Movie Reviews

Movie Reviews the Holy Mountain

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The Holy Mountain Alejandro Jodorowsky

Famous Mexican surrealist Alejandro Jodorowsky gives us his master work of the paths to enlightenment in The Holy Mountain'.

The movie begins by following the Thief (symbolized by the Fool card of the Tarot) and his paraplegic sidekick (symbolized by the 5 of Swords = Strength'). The two go though several adventures while in the world of the mundane and commercialized religion, which culminates in a powerful scene of self-realization and world rejection for the Thief. At this point the Thief sends off a visual cry for help and he ascends the Tower of the Master. The lair of the Master is bizarre and frightening for Thief, and after his fright and feeble attempt to kill the Master are quelled, he begins his purification and teaching by the Master. He undergoes physical, alchemical, and spiritual purification and comes into company with the wealthiest tycoons who have achieved the very heights of the material world and have come to reject it for self-knowledge.

Thus begins the spiritual training of the Thief and his companions (each symbolized by a planet) to initiation and their quest to slay the Nine Ancient Masters of the holy Mountain.

The next segment is an introduction to the lives of the planetary representatives -essentially character building. These segments also help to explain each of their weaknesses that they face as they ascend the Holy Mountain, which are graphic and visceral.

The Master hypothesizes that different spiritual disciplines are like different elements on the periodic table and that different combinations will yield enlightenment. Therefore the nine undergo several different kinds of training to prepare themselves for the ascent of Holy Mountain.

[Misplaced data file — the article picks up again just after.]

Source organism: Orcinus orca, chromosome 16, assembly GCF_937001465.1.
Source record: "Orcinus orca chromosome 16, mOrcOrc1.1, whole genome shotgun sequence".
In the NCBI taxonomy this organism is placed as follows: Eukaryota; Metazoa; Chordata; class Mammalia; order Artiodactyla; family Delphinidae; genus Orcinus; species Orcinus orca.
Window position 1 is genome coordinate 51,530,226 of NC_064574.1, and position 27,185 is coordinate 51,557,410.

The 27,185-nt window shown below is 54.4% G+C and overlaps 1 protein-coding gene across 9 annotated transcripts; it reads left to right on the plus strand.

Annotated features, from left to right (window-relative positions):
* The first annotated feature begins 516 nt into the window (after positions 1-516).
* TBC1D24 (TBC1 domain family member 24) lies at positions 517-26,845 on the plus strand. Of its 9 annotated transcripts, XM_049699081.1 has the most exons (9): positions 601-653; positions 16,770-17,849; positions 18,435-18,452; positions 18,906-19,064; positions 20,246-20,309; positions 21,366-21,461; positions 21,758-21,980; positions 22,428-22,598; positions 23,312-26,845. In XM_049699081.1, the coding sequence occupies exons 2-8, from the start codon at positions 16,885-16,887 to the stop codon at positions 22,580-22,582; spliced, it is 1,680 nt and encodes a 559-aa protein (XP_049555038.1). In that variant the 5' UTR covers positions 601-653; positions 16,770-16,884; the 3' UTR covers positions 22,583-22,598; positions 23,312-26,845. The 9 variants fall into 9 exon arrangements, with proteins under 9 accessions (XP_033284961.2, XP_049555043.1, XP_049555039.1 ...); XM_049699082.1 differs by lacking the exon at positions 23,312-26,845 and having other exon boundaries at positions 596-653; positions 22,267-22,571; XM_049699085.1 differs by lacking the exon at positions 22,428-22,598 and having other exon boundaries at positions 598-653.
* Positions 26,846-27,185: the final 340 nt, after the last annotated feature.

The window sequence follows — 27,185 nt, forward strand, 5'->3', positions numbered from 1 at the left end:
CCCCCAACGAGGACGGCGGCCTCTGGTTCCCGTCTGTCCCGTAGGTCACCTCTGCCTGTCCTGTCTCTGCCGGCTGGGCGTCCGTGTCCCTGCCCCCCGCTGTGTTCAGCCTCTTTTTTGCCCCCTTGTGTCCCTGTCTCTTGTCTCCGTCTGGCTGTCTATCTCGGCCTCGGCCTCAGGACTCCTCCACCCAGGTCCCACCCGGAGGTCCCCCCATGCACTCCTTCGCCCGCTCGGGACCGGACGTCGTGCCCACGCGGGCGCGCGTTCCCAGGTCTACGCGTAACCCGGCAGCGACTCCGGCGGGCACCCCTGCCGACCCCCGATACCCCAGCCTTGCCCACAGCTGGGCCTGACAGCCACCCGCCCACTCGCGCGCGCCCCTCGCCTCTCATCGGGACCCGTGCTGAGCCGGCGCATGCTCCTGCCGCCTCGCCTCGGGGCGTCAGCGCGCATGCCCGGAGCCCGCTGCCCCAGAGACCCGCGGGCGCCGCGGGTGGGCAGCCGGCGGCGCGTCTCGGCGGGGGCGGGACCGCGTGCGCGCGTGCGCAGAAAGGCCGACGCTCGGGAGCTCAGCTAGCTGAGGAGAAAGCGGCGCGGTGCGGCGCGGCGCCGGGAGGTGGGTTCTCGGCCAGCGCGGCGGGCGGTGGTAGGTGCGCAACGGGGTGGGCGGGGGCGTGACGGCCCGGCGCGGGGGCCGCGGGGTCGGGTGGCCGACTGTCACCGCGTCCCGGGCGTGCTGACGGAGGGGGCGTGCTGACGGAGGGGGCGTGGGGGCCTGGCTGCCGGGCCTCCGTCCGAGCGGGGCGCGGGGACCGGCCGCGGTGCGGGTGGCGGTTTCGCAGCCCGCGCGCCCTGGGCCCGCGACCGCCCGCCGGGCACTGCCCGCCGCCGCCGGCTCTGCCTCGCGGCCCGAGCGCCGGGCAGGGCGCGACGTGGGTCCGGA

Before the ascend the mountain they come to a city at the base of the mountain offering up earthly delights and inhabited by false teachers who attempt to lead the party astray through promises of quick fix enlightenment through LSD, and lesser attainment such as moving through mountains, rather than up them.

The final scene of the movie puts an interesting spin on the movie, and the Thief finds his method of attainment through the left-hand path.

Overall Remarks: The movie's symbolism is so all-pervasive and essential to understanding the film that to anyone untrained or unfamiliar with occult and mystic ideas that the whole movie would seem surreal to nonsensical when it actually has highly significant symbolic meaning behind all its images that give great understanding . The Holy Mountain' is an excellent movie on many levels, but not child friendly.

A good example of the symbolism is the opening scene, where it pans across a picture depicting a serpent rising up to meet a geometric solid, passing through three pylons. The serpent on different levels represents knowledge,' the Kundalini or Fire Serpent, the Ophidian current of non-being passing into being through Dath. The serpent's ascent past the three pylons most likely represents the three pillars of the Sephir Sephiroth with its culmination at the Ain, Ain Soph, and Ain Soph Aur. This sequence is accompanied by The Eye (or Ayin) which is the Secret Eye of the Void' is reified in its symbolism with the Thief (later), "who utters no human word but a wild and monstrous speech.'" (Kenneth Grant, Nightside of Eden, 82) The viewer should also note the animals used in the movie, especially the frogs as leapers on the nightside of the Tree of Life.

More about this author: Max Davies

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